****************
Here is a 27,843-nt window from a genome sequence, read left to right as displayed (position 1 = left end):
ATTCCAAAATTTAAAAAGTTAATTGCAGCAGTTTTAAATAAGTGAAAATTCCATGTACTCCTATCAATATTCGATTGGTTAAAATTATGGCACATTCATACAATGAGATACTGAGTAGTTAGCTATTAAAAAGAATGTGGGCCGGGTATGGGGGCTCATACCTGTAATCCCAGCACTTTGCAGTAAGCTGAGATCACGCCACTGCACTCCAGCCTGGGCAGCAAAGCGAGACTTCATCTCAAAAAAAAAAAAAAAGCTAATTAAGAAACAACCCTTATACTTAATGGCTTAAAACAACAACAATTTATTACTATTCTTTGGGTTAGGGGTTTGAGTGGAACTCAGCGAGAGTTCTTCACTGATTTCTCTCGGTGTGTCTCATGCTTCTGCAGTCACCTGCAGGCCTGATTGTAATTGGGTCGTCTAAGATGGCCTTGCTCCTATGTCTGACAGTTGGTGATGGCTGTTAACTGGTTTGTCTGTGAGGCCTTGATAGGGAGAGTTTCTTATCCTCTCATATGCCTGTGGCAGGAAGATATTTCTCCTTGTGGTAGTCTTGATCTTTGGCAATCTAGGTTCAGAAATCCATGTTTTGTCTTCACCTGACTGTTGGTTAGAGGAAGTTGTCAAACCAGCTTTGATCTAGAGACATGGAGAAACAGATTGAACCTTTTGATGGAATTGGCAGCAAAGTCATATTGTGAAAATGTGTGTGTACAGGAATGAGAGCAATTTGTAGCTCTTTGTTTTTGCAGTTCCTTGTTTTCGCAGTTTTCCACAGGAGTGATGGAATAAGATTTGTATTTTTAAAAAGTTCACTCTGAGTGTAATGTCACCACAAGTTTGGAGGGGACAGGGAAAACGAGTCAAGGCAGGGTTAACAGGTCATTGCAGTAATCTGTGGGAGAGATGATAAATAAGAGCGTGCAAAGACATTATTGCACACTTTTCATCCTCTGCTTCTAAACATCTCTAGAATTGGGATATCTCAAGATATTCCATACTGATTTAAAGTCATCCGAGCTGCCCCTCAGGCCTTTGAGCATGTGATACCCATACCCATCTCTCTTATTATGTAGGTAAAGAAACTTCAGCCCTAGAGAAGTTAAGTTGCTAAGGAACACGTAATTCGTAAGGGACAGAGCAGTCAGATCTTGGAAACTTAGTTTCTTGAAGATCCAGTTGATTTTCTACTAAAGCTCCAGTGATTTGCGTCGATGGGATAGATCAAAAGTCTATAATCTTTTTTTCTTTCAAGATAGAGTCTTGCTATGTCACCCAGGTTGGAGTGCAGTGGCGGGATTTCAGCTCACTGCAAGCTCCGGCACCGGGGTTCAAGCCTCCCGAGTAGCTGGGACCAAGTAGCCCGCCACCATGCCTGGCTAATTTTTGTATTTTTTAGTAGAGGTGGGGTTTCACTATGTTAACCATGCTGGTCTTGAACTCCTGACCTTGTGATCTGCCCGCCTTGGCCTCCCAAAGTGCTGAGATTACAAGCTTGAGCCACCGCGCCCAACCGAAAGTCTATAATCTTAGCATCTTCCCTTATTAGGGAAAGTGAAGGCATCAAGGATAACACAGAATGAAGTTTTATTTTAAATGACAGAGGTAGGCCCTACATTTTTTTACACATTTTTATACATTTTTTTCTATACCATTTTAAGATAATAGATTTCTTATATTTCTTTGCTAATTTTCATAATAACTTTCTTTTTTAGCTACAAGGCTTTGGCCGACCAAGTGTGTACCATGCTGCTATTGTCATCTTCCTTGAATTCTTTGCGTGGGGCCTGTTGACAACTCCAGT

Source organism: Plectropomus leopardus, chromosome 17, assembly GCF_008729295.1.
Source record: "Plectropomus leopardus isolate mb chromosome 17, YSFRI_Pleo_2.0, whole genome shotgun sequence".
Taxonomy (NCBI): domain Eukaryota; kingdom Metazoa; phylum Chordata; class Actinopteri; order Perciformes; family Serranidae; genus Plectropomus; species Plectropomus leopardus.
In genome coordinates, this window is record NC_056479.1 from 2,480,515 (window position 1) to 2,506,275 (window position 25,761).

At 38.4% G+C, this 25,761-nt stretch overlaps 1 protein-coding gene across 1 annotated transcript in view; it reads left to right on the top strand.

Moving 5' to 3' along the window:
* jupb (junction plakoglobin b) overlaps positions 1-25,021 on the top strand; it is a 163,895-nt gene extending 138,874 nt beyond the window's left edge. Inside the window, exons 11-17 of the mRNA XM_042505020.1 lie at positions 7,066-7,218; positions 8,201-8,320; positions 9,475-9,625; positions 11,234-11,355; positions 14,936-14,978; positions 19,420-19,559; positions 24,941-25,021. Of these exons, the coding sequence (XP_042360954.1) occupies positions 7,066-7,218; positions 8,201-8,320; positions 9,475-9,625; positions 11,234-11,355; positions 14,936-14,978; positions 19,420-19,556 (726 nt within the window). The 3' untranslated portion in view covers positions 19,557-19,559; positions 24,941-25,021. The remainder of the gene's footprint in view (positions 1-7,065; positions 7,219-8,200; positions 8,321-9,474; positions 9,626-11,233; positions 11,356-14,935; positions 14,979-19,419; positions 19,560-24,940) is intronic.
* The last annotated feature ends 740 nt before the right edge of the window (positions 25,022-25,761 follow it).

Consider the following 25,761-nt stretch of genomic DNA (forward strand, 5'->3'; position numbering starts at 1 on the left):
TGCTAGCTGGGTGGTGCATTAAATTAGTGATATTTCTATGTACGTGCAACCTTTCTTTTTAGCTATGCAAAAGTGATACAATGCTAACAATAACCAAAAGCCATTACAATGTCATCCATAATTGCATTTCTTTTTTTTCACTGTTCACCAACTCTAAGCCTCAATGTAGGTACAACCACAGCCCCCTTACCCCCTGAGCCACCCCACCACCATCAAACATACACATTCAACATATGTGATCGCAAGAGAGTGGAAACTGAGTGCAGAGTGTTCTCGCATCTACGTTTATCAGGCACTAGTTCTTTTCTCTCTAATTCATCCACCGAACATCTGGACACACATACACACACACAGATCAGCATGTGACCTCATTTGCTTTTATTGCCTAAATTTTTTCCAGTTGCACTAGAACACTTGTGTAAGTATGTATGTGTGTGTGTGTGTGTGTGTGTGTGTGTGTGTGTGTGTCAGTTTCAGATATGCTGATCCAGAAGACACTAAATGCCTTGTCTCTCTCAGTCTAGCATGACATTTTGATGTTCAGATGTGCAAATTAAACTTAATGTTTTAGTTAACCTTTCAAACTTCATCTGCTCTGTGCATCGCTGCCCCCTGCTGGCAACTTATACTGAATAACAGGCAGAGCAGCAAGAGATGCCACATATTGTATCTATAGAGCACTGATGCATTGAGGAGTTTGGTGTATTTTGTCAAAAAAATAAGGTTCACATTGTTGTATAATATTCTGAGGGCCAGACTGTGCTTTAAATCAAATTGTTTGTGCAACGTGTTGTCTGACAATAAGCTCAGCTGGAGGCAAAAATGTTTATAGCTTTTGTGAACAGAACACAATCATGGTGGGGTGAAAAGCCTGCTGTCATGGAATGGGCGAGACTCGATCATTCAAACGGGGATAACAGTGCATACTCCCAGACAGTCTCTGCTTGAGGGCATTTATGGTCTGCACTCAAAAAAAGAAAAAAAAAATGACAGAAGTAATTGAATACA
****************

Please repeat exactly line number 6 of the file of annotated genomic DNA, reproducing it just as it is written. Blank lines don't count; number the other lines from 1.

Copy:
In genome coordinates, this window is record NC_056479.1 from 2,480,515 (window position 1) to 2,506,275 (window position 25,761).